Integrated source case investigation for tuberculosis (TB) and HIV in the caregivers and household contacts of hospitalised young children diagnosed with TB in South Africa: An observational study

Sanjay G. Lala, Kristen M. Little, Nkeko Tshabangu, David P. Moore, Reginah Msandiwa, Martin Van Der Watt, Richard E. Chaisson, Neil A. Martinson

Research output: Contribution to journalArticlepeer-review

Abstract

Background Contact tracing, to identify source cases with untreated tuberculosis (TB), is rarely performed in high disease burden settings when the index case is a young child with TB. As TB is strongly associated with HIV infection in these settings, we used source case investigation to determine the prevalence of undiagnosed TB and HIV in the caregivers and household contacts of hospitalised young children diagnosed with TB in South Africa. Methods Caregivers and household contacts of 576 young children (age ≤7 years) with TB diagnosed between May 2010 and August 2012 were screened for TB and HIV. The primary outcome was the detection of laboratory-confirmed, newly-diagnosed TB disease and/or HIV-infection in close contacts. Results Of 576 caregivers, 301 (52·3%) self-reported HIV-positivity. Newly-diagnosed HIV infection was detected in 63 (22·9%) of the remaining 275 caregivers who self-reported an unknown or negative HIV status. Screening identified 133 (23·1%) caregivers eligible for immediate anti-retroviral therapy (ART). Newly-diagnosed TB disease was detected in 23 (4·0%) caregivers. In non-caregiver household contacts (n = 1341), the prevalence of newly-diagnosed HIV infection and TB disease was 10·0% and 3·2% respectively. On average, screening contacts of every nine children with TB resulted in the identification of one case of newlydiagnosed TB disease, three cases of newly diagnosed HIV-infection, and three HIVinfected persons eligible for ART. Conclusion In high burden countries, source case investigation yields high rates of previously undiagnosed HIV and TB infection in the close contacts of hospitalised young children diagnosed with TB. Furthermore, integrated screening identifies many individuals who are eligible for immediate ART. Similar studies, with costing analyses, should be undertaken in other high burden settings-integrated source case investigation for TB and HIV should be routinely undertaken if our findings are confirmed.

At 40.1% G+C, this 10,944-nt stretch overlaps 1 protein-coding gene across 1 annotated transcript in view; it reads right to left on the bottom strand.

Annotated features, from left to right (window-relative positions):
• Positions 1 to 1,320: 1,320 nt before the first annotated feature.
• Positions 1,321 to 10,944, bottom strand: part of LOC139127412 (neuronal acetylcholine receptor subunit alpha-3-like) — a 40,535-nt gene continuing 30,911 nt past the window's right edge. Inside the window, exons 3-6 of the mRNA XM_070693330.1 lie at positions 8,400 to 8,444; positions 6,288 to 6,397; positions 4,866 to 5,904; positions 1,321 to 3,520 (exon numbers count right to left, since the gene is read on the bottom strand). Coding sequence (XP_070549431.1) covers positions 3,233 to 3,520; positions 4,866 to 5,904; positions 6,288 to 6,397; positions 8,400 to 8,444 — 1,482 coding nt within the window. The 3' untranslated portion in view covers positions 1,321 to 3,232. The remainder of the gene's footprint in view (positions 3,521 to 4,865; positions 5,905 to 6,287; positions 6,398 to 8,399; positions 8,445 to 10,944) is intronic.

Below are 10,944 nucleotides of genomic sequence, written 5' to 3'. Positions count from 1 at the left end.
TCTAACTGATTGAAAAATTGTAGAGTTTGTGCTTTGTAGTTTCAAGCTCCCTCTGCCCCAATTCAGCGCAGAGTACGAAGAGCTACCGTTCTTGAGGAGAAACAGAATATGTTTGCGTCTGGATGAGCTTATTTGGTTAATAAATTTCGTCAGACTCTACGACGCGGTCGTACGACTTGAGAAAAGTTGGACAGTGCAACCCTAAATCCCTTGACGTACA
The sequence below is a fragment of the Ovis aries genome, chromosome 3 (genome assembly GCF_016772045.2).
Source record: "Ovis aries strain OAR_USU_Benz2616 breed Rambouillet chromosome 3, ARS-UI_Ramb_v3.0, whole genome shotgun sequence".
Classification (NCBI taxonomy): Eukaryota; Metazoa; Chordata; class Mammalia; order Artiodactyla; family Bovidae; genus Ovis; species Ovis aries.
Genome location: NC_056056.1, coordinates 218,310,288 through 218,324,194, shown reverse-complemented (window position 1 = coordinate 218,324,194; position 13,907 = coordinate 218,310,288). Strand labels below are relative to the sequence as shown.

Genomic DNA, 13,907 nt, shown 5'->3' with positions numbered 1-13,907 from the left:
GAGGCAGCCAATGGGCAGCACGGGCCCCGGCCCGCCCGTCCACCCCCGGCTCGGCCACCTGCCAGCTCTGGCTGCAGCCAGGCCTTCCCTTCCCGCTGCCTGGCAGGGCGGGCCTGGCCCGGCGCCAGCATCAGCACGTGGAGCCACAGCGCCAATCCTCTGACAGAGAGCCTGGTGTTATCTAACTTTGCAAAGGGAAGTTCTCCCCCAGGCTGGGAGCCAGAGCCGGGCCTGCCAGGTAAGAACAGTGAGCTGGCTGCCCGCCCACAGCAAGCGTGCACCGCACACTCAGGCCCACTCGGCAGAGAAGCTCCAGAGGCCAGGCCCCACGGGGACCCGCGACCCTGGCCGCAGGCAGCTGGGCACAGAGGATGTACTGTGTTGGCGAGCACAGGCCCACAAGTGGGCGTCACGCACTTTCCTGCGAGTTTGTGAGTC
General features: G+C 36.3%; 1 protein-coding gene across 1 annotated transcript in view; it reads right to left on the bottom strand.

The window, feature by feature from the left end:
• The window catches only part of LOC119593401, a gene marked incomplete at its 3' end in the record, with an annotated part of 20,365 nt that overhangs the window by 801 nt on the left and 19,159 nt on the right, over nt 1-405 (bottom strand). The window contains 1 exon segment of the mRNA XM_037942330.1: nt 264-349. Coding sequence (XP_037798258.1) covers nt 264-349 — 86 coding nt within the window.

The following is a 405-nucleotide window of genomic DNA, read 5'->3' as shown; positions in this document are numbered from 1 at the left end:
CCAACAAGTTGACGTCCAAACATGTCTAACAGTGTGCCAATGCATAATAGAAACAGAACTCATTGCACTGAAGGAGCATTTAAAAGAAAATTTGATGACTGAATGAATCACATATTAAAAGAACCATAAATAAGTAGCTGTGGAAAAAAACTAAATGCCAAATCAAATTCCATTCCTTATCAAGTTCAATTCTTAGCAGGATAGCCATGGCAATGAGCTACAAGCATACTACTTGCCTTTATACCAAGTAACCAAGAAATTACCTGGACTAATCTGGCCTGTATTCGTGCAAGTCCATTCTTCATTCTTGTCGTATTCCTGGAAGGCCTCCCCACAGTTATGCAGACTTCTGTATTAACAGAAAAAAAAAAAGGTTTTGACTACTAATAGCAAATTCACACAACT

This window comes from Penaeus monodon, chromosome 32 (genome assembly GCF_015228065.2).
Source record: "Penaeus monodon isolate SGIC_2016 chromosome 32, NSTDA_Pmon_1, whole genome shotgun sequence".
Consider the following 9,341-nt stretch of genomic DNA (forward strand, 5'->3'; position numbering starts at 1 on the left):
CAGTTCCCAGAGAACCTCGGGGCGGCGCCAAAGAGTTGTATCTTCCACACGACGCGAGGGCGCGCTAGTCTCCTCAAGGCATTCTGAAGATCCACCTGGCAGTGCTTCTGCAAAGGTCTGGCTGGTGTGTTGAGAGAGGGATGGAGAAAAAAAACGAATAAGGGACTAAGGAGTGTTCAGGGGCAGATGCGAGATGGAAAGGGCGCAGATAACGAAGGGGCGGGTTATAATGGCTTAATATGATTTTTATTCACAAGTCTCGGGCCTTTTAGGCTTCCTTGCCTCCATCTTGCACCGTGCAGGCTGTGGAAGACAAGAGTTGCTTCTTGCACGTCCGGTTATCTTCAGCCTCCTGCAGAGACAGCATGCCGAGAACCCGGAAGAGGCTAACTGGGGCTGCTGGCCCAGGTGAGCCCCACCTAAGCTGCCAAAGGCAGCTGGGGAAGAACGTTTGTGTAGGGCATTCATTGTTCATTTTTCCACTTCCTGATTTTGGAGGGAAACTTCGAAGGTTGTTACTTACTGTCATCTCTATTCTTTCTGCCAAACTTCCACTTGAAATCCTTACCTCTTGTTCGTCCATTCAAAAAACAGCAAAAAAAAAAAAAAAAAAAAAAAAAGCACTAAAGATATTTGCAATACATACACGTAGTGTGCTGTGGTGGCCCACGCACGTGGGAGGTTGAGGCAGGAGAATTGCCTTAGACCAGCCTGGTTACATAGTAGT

Original languageEnglish (US)
Article numbere0137518
JournalPloS one
Volume10
Issue number9
DOIs
StatePublished - Sep 17 2015

ASJC Scopus subject areas

  • Biochemistry, Genetics and Molecular Biology(all)
  • Agricultural and Biological Sciences(all)
  • General

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